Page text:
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A fan of the first book, not so much of the second
on 2 October 2012
Everyone here reading this review must have read and enjoyed the first book, otherwise they wouldn't bother to move on to the second. It's really a shame for me to write about how it disappointed me, as the Painted Man was one of the best fantasy releases I've seen in a while.
While I, to a certain extent, enjoyed reading the first half of the book, which is a recount of Jardirs life, I can imagine a lot of people will find it grating that the first half of the second book, in terms of time line, only brings us to the end of the first book again. I can see why it was done, we need the introduction to Abban, Jardirs Jiwah Ka and to a certain amount the culture they live by (It's a shame we don't get much more out of Jardir that we hadn't gleamed from book one). However, for a section of the book that was, in all essence, a character introduction. So while important it stole a lot more of the book than seemed entirely necessary.
We then move on to the second half of the book, dedicated to Arlen. From here on out until they leave Angiers, the books pace takes on a snail like quality. There are a lot of words dedicated to nothing in particular, we're introduced to how the Hollow has changed, charged glass, Rojers apprentices and a few other bits and pieces. But seeing as the whole first half of the book made no attempt to continue down the plot line, I would hope that some attempt to do so would start appearing at this point.
During the meeting with the duke in Angiers there at last seems to be a feeling of movement, yes we have to sit through the meeting twice, which holds a certain amount of comedic value, but little else, and by this point in the book I was hungry for development, as I was starting to become aware I'd read a lot more than I hadn't.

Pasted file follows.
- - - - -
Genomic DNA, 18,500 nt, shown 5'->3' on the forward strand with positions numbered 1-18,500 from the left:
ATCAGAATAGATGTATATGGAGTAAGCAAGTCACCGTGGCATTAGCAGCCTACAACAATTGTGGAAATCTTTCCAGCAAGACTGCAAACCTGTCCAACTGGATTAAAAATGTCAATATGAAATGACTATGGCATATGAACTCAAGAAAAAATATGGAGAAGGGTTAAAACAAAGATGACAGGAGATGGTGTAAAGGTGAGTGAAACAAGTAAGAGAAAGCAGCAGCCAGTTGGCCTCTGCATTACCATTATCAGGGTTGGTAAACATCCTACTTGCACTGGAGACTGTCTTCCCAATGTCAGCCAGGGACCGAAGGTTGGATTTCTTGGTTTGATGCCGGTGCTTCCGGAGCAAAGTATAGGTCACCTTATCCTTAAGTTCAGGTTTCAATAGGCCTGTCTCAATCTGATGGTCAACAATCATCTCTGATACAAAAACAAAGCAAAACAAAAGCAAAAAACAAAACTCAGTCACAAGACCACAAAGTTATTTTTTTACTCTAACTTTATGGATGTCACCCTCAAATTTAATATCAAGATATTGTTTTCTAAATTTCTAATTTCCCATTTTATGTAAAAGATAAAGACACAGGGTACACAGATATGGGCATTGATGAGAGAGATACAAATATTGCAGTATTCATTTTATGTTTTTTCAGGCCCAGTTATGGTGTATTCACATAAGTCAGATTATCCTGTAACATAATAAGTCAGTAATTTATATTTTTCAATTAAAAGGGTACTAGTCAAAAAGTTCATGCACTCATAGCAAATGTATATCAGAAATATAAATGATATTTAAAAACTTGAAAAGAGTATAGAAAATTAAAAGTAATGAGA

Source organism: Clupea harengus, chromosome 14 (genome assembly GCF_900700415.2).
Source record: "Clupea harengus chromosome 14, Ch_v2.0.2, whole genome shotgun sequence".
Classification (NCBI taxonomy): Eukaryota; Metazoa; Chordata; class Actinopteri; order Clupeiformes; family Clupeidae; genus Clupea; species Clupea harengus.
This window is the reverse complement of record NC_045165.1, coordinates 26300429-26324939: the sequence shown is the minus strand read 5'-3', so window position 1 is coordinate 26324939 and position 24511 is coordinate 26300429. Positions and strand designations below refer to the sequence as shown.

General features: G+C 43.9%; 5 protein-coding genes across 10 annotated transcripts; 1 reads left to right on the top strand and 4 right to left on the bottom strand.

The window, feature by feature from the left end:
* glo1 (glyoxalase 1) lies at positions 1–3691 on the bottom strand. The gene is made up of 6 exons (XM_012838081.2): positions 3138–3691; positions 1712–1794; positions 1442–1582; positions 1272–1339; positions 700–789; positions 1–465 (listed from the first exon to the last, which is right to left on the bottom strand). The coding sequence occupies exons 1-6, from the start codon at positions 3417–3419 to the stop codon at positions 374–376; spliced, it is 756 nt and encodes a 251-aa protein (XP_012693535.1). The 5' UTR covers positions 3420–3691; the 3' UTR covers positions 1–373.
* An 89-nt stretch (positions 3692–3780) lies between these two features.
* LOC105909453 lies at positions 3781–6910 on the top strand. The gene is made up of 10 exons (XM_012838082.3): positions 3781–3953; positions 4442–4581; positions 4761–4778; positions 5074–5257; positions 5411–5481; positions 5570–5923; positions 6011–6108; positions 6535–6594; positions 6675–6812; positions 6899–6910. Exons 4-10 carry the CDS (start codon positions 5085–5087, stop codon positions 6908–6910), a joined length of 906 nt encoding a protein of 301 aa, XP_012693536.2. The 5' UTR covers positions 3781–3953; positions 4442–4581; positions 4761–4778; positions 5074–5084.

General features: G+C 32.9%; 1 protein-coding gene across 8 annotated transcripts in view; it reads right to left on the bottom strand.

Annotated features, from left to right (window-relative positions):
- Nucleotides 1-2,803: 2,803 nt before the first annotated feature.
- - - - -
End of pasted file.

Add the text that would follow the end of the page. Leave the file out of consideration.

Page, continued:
From there we go down two forks, one for Arlen, and one to unite Leesha and Rojer with Jardir and Abban.
Arlens journey takes him back to Miln, and eventually his old home. It's interesting to see the old faces from Miln again. While, again, a bit long for the amount of relevance it held it was nice to return and see some of the old favourites from book one, and develop the cliff hanger Arlen left when he left.
Until this point in the book the only complaint I have is substance. I've made a huge point of it so far as I think anyone picking up this book should be prepared to switch from the fast full of information pace of book one to the exact opposite in book two.
However it is at this point I started to find problems, mostly concerning Reena. Who's soul purpose in the book seems to be as a medium for the Mind Demons, and to punch holes in Arlens character. I'm being careful here not to delve too deep for fear of dolling out too many spoilers, but fears that Arlen has been grappling with the entire book, and fears that he's made previous decisions on, seem to evaporate where Reena is concerned.
The road Leesha and Rojer take also has some issues. While being (in my opinion) more interesting and seemingly more immediately relevant than the road Arlen takes, it too brings up some problems. Again, I won't say too much for fear of spoilers. But what I will say is the path they take is based upon Leeshs desire to protect her 'children' of the Hollow. However, at the end of the book, her selfless desires seem to evaporate entirely for want of a monogamous relationship.
Unfortunately for me the negatives of lack of development for such a long book, empty chapters, and a few (either badly explained, or contradicting) character decisions, really outweighed a book which in its essence had a strong mix of epic battle and scheming politics with a lot of rich cultural contrasts and detailed explanation.
In short I could read the Painted Man twice, but not the Desert Spear, I sincerely hope book three holds more to the standards of book one then two.